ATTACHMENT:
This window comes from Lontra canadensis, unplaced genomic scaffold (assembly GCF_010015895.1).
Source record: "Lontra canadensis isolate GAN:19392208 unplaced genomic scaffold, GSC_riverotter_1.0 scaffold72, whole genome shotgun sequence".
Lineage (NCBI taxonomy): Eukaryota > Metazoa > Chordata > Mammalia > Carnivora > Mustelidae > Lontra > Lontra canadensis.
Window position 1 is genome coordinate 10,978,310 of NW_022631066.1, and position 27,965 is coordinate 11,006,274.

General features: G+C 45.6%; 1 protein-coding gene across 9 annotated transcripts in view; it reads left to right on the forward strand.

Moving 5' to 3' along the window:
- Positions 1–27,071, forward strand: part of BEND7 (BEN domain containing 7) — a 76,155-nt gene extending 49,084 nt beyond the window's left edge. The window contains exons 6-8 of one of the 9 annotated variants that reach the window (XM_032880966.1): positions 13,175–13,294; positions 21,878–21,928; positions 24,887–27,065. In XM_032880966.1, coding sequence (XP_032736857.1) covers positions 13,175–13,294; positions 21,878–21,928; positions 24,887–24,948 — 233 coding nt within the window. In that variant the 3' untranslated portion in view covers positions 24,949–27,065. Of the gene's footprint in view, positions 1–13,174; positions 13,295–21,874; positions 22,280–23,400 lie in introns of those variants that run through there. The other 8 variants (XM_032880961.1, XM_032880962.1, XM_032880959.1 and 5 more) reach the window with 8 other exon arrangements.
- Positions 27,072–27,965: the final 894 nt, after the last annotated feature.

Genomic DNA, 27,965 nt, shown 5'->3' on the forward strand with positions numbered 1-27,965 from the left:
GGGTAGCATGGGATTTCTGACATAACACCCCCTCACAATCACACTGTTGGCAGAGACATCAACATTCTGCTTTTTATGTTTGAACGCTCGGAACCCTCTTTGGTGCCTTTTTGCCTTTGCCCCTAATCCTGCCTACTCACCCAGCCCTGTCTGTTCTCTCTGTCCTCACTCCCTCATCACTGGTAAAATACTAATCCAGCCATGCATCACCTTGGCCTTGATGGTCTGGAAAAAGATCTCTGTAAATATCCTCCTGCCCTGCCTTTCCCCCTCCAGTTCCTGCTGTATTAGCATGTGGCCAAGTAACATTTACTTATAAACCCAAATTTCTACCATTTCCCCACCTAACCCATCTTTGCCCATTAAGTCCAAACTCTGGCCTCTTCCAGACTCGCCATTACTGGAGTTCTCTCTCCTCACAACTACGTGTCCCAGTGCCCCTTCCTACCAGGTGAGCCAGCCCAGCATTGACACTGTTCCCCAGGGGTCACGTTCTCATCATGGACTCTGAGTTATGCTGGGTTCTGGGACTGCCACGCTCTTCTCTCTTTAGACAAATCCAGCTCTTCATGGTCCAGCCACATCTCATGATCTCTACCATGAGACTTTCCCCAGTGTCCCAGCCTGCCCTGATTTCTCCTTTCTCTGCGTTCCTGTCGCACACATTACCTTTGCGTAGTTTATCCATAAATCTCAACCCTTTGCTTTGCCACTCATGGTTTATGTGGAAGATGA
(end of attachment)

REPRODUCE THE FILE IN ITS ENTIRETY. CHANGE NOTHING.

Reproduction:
This window comes from Lontra canadensis, unplaced genomic scaffold (assembly GCF_010015895.1).
Source record: "Lontra canadensis isolate GAN:19392208 unplaced genomic scaffold, GSC_riverotter_1.0 scaffold72, whole genome shotgun sequence".
Lineage (NCBI taxonomy): Eukaryota > Metazoa > Chordata > Mammalia > Carnivora > Mustelidae > Lontra > Lontra canadensis.
Window position 1 is genome coordinate 10,978,310 of NW_022631066.1, and position 27,965 is coordinate 11,006,274.

General features: G+C 45.6%; 1 protein-coding gene across 9 annotated transcripts in view; it reads left to right on the forward strand.

Moving 5' to 3' along the window:
- Positions 1–27,071, forward strand: part of BEND7 (BEN domain containing 7) — a 76,155-nt gene extending 49,084 nt beyond the window's left edge. The window contains exons 6-8 of one of the 9 annotated variants that reach the window (XM_032880966.1): positions 13,175–13,294; positions 21,878–21,928; positions 24,887–27,065. In XM_032880966.1, coding sequence (XP_032736857.1) covers positions 13,175–13,294; positions 21,878–21,928; positions 24,887–24,948 — 233 coding nt within the window. In that variant the 3' untranslated portion in view covers positions 24,949–27,065. Of the gene's footprint in view, positions 1–13,174; positions 13,295–21,874; positions 22,280–23,400 lie in introns of those variants that run through there. The other 8 variants (XM_032880961.1, XM_032880962.1, XM_032880959.1 and 5 more) reach the window with 8 other exon arrangements.
- Positions 27,072–27,965: the final 894 nt, after the last annotated feature.

Genomic DNA, 27,965 nt, shown 5'->3' on the forward strand with positions numbered 1-27,965 from the left:
GGGTAGCATGGGATTTCTGACATAACACCCCCTCACAATCACACTGTTGGCAGAGACATCAACATTCTGCTTTTTATGTTTGAACGCTCGGAACCCTCTTTGGTGCCTTTTTGCCTTTGCCCCTAATCCTGCCTACTCACCCAGCCCTGTCTGTTCTCTCTGTCCTCACTCCCTCATCACTGGTAAAATACTAATCCAGCCATGCATCACCTTGGCCTTGATGGTCTGGAAAAAGATCTCTGTAAATATCCTCCTGCCCTGCCTTTCCCCCTCCAGTTCCTGCTGTATTAGCATGTGGCCAAGTAACATTTACTTATAAACCCAAATTTCTACCATTTCCCCACCTAACCCATCTTTGCCCATTAAGTCCAAACTCTGGCCTCTTCCAGACTCGCCATTACTGGAGTTCTCTCTCCTCACAACTACGTGTCCCAGTGCCCCTTCCTACCAGGTGAGCCAGCCCAGCATTGACACTGTTCCCCAGGGGTCACGTTCTCATCATGGACTCTGAGTTATGCTGGGTTCTGGGACTGCCACGCTCTTCTCTCTTTAGACAAATCCAGCTCTTCATGGTCCAGCCACATCTCATGATCTCTACCATGAGACTTTCCCCAGTGTCCCAGCCTGCCCTGATTTCTCCTTTCTCTGCGTTCCTGTCGCACACATTACCTTTGCGTAGTTTATCCATAAATCTCAACCCTTTGCTTTGCCACTCATGGTTTATGTGGAAGATGA